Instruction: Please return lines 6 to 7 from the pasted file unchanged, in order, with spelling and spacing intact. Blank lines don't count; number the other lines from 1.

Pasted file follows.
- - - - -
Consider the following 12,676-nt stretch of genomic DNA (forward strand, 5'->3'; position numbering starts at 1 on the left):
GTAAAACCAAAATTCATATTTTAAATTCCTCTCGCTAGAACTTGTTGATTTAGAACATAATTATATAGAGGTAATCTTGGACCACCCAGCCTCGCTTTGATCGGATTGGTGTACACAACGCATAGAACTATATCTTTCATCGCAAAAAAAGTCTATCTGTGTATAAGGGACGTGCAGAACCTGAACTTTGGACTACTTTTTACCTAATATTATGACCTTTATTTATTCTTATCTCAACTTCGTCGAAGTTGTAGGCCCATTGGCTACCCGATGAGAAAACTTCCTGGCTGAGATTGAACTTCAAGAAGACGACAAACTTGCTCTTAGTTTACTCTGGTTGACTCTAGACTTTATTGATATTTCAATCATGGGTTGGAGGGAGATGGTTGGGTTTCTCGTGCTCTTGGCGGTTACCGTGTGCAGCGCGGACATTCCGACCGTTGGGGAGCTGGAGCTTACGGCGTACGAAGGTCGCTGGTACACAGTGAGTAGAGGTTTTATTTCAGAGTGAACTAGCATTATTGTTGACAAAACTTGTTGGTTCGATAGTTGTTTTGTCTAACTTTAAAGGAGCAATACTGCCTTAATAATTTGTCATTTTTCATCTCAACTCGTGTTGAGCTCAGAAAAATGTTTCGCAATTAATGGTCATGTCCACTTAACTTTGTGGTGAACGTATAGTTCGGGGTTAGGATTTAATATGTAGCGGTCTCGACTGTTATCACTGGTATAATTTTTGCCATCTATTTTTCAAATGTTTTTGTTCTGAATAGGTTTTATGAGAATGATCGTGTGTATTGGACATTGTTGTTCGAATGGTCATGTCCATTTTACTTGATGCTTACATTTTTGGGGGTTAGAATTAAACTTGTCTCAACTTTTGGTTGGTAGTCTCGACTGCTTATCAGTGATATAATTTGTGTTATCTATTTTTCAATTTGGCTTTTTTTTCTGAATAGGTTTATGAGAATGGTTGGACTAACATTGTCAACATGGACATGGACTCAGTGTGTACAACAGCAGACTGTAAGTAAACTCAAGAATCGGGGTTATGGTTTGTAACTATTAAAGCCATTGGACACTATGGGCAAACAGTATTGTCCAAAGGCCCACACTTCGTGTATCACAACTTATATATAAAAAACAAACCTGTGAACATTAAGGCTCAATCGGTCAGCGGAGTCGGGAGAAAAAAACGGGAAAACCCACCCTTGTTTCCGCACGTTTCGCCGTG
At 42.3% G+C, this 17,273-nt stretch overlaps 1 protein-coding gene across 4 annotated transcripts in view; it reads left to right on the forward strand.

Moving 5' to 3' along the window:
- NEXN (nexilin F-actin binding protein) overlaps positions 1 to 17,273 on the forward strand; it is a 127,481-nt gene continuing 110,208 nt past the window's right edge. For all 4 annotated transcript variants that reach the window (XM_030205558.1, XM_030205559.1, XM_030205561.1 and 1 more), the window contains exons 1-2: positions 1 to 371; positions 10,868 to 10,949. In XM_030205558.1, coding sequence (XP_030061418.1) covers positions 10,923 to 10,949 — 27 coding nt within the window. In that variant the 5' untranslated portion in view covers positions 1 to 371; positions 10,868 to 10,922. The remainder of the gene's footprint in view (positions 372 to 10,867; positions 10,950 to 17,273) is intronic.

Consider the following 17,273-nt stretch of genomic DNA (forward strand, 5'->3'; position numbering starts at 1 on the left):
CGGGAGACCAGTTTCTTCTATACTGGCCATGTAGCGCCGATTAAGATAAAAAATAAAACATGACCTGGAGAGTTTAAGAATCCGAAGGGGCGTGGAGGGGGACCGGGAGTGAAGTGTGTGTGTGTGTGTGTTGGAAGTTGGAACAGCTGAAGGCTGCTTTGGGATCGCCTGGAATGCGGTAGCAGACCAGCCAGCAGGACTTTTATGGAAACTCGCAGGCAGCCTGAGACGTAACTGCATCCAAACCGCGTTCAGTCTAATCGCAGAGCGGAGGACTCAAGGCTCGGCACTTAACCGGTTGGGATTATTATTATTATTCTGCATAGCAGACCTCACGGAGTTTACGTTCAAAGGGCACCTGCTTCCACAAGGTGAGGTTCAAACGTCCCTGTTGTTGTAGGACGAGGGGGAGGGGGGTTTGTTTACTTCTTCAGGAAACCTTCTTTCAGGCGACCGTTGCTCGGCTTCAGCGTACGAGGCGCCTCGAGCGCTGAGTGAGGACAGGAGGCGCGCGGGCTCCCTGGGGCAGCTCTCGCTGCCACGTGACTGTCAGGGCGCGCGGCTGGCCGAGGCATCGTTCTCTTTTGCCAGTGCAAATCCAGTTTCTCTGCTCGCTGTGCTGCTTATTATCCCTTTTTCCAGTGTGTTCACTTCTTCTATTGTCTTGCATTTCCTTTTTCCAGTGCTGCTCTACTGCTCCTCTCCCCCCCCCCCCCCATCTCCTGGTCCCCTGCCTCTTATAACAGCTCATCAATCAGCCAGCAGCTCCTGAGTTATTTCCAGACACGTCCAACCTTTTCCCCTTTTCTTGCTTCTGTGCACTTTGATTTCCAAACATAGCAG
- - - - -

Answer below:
Consider the following 17,273-nt stretch of genomic DNA (forward strand, 5'->3'; position numbering starts at 1 on the left):
CGGGAGACCAGTTTCTTCTATACTGGCCATGTAGCGCCGATTAAGATAAAAAATAAAACATGACCTGGAGAGTTTAAGAATCCGAAGGGGCGTGGAGGGGGACCGGGAGTGAAGTGTGTGTGTGTGTGTGTTGGAAGTTGGAACAGCTGAAGGCTGCTTTGGGATCGCCTGGAATGCGGTAGCAGACCAGCCAGCAGGACTTTTATGGAAACTCGCAGGCAGCCTGAGACGTAACTGCATCCAAACCGCGTTCAGTCTAATCGCAGAGCGGAGGACTCAAGGCTCGGCACTTAACCGGTTGGGATTATTATTATTATTCTGCATAGCAGACCTCACGGAGTTTACGTTCAAAGGGCACCTGCTTCCACAAGGTGAGGTTCAAACGTCCCTGTTGTTGTAGGACGAGGGGGAGGGGGGTTTGTTTACTTCTTCAGGAAACCTTCTTTCAGGCGACCGTTGCTCGGCTTCAGCGTACGAGGCGCCTCGAGCGCTGAGTGAGGACAGGAGGCGCGCGGGCTCCCTGGGGCAGCTCTCGCTGCCACGTGACTGTCAGGGCGCGCGGCTGGCCGAGGCATCGTTCTCTTTTGCCAGTGCAAATCCAGTTTCTCTGCTCGCTGTGCTGCTTATTATCCCTTTTTCCAGTGTGTTCACTTCTTCTATTGTCTTGCATTTCCTTTTTCCAGTGCTGCTCTACTGCTCCTCTCCCCCCCCCCCCCCATCTCCTGGTCCCCTGCCTCTTATAACAGCTCATCAATCAGCCAGCAGCTCCTGAGTTATTTCCAGACACGTCCAACCTTTTCCCCTTTTCTTGCTTCTGTGCACTTTGATTTCCAAACATAGCAG